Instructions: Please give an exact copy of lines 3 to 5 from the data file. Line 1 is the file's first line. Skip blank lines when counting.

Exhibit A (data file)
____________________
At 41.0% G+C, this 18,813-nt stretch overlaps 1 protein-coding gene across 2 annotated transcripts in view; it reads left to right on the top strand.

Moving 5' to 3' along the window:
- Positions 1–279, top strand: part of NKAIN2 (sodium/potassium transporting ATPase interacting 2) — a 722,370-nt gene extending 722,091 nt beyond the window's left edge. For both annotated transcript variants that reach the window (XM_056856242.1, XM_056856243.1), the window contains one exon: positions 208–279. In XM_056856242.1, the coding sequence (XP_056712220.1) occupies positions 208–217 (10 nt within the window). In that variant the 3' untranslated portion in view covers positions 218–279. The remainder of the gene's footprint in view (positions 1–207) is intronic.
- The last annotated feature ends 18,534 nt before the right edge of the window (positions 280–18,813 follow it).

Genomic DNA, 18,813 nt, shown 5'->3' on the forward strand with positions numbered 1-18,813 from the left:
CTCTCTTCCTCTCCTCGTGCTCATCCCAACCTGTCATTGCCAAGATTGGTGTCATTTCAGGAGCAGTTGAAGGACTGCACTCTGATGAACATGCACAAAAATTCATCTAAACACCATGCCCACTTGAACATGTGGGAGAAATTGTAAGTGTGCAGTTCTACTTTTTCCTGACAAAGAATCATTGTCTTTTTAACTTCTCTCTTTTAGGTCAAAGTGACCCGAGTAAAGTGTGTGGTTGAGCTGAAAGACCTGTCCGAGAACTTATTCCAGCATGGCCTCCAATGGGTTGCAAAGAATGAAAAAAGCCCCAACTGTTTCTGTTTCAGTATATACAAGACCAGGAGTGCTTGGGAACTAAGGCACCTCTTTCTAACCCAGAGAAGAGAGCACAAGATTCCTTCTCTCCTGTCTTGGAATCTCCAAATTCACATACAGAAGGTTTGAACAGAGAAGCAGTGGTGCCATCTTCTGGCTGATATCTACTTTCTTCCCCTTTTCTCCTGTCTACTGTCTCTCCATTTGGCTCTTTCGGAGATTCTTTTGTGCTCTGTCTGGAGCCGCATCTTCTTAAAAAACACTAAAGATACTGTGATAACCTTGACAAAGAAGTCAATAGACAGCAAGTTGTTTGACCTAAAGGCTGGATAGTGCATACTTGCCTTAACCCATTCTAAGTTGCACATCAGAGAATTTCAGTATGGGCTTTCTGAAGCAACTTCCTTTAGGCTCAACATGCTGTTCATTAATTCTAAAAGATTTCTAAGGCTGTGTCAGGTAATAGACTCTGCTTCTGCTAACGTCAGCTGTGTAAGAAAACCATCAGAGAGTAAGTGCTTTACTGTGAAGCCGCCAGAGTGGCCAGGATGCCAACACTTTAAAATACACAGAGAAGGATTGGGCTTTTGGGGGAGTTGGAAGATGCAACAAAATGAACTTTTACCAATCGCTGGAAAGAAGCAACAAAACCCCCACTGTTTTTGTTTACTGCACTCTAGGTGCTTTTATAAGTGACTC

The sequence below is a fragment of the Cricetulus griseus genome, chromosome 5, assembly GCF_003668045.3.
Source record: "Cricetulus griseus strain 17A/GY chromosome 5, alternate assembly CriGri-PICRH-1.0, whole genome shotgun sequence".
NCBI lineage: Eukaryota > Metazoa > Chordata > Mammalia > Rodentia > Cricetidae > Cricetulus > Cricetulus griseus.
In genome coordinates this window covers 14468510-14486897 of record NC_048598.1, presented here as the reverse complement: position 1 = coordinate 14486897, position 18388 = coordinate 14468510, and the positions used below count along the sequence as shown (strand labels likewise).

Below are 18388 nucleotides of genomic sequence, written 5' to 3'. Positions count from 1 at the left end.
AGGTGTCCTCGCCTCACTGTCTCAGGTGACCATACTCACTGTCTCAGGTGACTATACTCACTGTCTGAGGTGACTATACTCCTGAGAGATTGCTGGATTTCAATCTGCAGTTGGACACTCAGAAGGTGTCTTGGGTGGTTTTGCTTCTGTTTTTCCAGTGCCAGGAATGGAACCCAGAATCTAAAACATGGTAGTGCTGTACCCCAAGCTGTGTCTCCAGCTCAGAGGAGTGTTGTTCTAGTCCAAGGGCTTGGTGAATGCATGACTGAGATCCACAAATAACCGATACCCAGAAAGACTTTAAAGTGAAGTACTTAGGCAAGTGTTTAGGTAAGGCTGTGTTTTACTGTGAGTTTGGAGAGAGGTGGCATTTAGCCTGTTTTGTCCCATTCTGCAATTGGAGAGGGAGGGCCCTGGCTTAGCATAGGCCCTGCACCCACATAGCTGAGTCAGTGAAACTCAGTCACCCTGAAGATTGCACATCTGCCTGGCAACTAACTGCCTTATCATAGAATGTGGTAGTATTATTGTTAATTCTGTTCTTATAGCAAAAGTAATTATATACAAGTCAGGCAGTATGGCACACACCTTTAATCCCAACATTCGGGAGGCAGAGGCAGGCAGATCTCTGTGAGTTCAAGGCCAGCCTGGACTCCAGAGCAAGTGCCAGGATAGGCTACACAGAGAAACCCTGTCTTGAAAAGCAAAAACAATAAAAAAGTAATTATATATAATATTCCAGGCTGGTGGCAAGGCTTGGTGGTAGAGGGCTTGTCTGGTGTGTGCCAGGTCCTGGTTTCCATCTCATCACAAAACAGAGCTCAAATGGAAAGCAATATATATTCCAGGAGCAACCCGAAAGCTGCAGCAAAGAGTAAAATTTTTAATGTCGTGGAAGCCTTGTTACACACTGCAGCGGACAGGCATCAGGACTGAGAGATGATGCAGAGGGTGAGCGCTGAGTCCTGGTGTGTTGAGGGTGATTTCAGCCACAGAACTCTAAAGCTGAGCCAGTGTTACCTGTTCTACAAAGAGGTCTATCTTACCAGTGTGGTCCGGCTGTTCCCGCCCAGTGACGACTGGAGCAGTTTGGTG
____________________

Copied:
- Positions 1–279, top strand: part of NKAIN2 (sodium/potassium transporting ATPase interacting 2) — a 722,370-nt gene extending 722,091 nt beyond the window's left edge. For both annotated transcript variants that reach the window (XM_056856242.1, XM_056856243.1), the window contains one exon: positions 208–279. In XM_056856242.1, the coding sequence (XP_056712220.1) occupies positions 208–217 (10 nt within the window). In that variant the 3' untranslated portion in view covers positions 218–279. The remainder of the gene's footprint in view (positions 1–207) is intronic.
- The last annotated feature ends 18,534 nt before the right edge of the window (positions 280–18,813 follow it).

Genomic DNA, 18,813 nt, shown 5'->3' on the forward strand with positions numbered 1-18,813 from the left: